The Second Wave of Globalisation
Since the fall of the Berlin Wall, the global trading system has been steadily liberalised (Chart 2), global trade has grown at an annual rate of 8% and production has become increasingly integrated across borders.
Over this period, the use of imported intermediates in domestic production has increased dramatically, with trade in intermediate goods and services doubling (Chart 3) and the value added of imports as a share of exports rising from 10% in 1990 to around 20% in 2015.3
Through this process, the effective global labour force has doubled, more than a billion people have been lifted out of poverty, and living standards have risen dramatically, with output per capita up 40% in both the UK and globally since the mid-1990s.
At the same time, however, in advanced economies globalisation has become associated with rising inequality and heightened uncertainty, with many people lamenting a loss of control and losing trust in the system.
Part of the problem has been that economists and policymakers have not been sufficiently upfront about the distributional consequences of rapid changes in technology and globalisation. Amongst economists, a belief in free trade is totemic.4 But, while trade makes countries better off, it does not raise all boats; in the clinical words of the economist, trade is not a Pareto improvement.5
Rather, the benefits from trade are spread unequally across individuals, regions and time.6 As result, for many citizens of advanced economies, measures of the aggregate gains from globalisation bear little relation to their own experience.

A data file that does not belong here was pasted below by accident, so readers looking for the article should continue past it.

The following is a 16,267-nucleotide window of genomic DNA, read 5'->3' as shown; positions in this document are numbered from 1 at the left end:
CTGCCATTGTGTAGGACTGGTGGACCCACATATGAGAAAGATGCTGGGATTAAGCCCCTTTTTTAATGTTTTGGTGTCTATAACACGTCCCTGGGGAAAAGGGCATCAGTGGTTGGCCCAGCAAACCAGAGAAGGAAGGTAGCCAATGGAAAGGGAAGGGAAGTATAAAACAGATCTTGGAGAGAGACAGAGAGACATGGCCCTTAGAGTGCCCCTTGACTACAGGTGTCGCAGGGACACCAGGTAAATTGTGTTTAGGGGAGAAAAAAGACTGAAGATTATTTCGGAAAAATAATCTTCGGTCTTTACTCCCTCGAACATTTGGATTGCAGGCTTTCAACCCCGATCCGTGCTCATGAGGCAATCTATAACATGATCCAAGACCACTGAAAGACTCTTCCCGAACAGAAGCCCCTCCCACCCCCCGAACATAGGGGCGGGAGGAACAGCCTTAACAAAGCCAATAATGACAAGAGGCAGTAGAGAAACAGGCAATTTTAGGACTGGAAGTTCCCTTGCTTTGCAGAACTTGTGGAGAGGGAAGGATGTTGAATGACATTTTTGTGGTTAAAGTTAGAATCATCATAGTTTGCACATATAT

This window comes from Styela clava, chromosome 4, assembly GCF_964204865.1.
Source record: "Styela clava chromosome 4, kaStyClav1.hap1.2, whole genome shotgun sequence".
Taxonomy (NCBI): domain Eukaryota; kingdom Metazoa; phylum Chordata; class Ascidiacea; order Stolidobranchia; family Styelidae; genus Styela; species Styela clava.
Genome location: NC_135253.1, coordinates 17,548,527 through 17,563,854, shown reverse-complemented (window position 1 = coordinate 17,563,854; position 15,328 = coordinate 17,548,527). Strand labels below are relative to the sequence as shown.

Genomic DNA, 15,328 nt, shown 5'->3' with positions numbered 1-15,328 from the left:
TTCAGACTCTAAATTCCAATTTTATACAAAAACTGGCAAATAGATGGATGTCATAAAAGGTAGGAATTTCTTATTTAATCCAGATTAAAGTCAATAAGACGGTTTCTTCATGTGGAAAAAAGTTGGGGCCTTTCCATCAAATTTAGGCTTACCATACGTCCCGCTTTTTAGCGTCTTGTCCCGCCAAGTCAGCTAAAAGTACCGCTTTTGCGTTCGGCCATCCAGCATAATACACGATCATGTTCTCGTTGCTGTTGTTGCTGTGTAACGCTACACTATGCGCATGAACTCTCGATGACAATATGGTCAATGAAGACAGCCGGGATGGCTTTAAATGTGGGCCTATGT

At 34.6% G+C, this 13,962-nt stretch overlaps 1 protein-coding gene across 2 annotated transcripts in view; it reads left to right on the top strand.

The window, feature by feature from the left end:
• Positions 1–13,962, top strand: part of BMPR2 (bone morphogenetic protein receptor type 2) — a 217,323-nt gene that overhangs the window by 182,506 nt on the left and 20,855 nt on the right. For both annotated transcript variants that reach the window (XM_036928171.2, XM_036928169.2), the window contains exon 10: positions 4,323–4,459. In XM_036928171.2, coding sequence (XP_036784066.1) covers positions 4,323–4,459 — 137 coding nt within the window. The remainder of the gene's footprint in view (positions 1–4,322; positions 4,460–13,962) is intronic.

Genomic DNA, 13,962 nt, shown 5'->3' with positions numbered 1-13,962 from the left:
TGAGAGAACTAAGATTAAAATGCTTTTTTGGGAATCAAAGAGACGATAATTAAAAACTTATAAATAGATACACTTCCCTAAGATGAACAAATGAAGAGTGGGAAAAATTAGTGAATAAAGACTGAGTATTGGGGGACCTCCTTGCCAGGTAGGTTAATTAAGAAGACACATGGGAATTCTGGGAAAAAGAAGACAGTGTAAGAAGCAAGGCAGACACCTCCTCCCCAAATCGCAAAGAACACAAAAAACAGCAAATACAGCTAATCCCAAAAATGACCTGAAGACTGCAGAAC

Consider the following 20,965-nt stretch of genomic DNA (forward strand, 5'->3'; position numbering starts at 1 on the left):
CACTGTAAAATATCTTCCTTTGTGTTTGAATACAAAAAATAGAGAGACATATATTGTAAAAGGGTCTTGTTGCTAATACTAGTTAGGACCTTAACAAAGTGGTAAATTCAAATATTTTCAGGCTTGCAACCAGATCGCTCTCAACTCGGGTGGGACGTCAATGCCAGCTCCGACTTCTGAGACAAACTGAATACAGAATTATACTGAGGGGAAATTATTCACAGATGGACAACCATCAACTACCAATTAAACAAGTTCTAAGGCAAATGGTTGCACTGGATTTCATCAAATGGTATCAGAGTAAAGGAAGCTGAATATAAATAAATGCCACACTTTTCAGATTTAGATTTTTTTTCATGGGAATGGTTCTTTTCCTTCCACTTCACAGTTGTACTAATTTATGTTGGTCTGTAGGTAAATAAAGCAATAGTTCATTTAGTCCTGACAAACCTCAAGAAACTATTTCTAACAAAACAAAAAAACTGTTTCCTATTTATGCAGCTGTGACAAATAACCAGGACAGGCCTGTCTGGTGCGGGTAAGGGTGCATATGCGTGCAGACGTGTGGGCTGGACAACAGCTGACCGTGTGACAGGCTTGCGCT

Partly as a result,7 protectionist sentiment has been rising, prompting the question what could a period of de-globalisation mean for the economic outlook?
Trade in the recent global recovery
One of the unsung triumphs of the post-crisis period was the G20’s ability, until now, to resist protectionism.8 This admirable restraint helped world goods trade to recover its pre-crisis level two years after the crisis hit, whereas it languished around 20 percent below its peak during most of the decade after the Great Depression (Chart 4). When combined with the aggressive response of world’s major central banks, the continued openness of trade after the crisis helped avoid a repeat of the Great Depression.9
With openness maintained and with the shadow of the financial crisis finally receding over the past few years, global trade began to accelerate, boosting investment and driving a much healthier global recovery (Chart 5). World GDP rose by 3.9% in the year to 2017 Q4, the fastest rate since 2011, with 90% of countries growing at above-potential rates.
But protectionist rhetoric has also risen, and it is now turning into action, with the US increasing tariffs and the affected countries retaliating.
At the moment, protectionism is largely just talk (and tweets). But what if rhetoric becomes reality?
Some illustrative simulations of the potential trade impact
Protectionism affects the real economy through three channels. There are direct effects, through reduced trade flows, disrupted supply chains and higher import costs. And there are indirect effects, via business and consumer confidence and financial conditions.
If implemented, the tariffs announced thus far (between the US and China, the US and EU, and the US and its NAFTA partners, as well as the potential US tariffs on EU motor vehicles and parts), will broadly double average bilateral tariff rates (Table 1), and could raise average US tariffs to rates not seen in over 50 years.